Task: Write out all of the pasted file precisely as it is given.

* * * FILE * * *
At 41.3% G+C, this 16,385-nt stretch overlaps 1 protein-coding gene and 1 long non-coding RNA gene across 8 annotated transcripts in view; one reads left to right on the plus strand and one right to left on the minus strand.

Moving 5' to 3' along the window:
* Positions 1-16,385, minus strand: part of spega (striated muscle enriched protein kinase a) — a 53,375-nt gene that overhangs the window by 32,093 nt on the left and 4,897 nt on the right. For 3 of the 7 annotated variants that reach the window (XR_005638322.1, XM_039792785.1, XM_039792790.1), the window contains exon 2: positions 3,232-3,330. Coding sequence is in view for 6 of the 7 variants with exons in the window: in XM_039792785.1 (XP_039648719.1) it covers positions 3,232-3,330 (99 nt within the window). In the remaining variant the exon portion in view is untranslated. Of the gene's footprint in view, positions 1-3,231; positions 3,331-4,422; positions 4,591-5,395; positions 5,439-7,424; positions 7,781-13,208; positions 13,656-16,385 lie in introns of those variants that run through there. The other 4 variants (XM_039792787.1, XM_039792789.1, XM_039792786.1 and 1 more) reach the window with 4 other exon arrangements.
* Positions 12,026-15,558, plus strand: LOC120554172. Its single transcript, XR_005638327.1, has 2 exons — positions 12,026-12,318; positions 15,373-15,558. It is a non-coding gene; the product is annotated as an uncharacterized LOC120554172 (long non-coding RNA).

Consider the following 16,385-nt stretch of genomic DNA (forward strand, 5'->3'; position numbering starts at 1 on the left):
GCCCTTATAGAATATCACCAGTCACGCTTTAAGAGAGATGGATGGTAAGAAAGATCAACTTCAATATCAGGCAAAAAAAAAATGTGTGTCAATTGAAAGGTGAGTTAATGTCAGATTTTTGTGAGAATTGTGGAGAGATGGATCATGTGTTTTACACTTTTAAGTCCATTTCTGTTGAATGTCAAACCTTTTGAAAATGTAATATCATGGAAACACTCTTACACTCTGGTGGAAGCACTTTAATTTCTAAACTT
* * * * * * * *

At 41.3% G+C, this 16,385-nt stretch overlaps 1 protein-coding gene and 1 long non-coding RNA gene across 8 annotated transcripts in view; one reads left to right on the plus strand and one right to left on the minus strand.

Moving 5' to 3' along the window:
* Positions 1-16,385, minus strand: part of spega (striated muscle enriched protein kinase a) — a 53,375-nt gene that overhangs the window by 32,093 nt on the left and 4,897 nt on the right. For 3 of the 7 annotated variants that reach the window (XR_005638322.1, XM_039792785.1, XM_039792790.1), the window contains exon 2: positions 3,232-3,330. Coding sequence is in view for 6 of the 7 variants with exons in the window: in XM_039792785.1 (XP_039648719.1) it covers positions 3,232-3,330 (99 nt within the window). In the remaining variant the exon portion in view is untranslated. Of the gene's footprint in view, positions 1-3,231; positions 3,331-4,422; positions 4,591-5,395; positions 5,439-7,424; positions 7,781-13,208; positions 13,656-16,385 lie in introns of those variants that run through there. The other 4 variants (XM_039792787.1, XM_039792789.1, XM_039792786.1 and 1 more) reach the window with 4 other exon arrangements.
* Positions 12,026-15,558, plus strand: LOC120554172. Its single transcript, XR_005638327.1, has 2 exons — positions 12,026-12,318; positions 15,373-15,558. It is a non-coding gene; the product is annotated as an uncharacterized LOC120554172 (long non-coding RNA).

Consider the following 16,385-nt stretch of genomic DNA (forward strand, 5'->3'; position numbering starts at 1 on the left):
GCCCTTATAGAATATCACCAGTCACGCTTTAAGAGAGATGGATGGTAAGAAAGATCAACTTCAATATCAGGCAAAAAAAAAATGTGTGTCAATTGAAAGGTGAGTTAATGTCAGATTTTTGTGAGAATTGTGGAGAGATGGATCATGTGTTTTACACTTTTAAGTCCATTTCTGTTGAATGTCAAACCTTTTGAAAATGTAATATCATGGAAACACTCTTACACTCTGGTGGAAGCACTTTAATTTCTAAACTT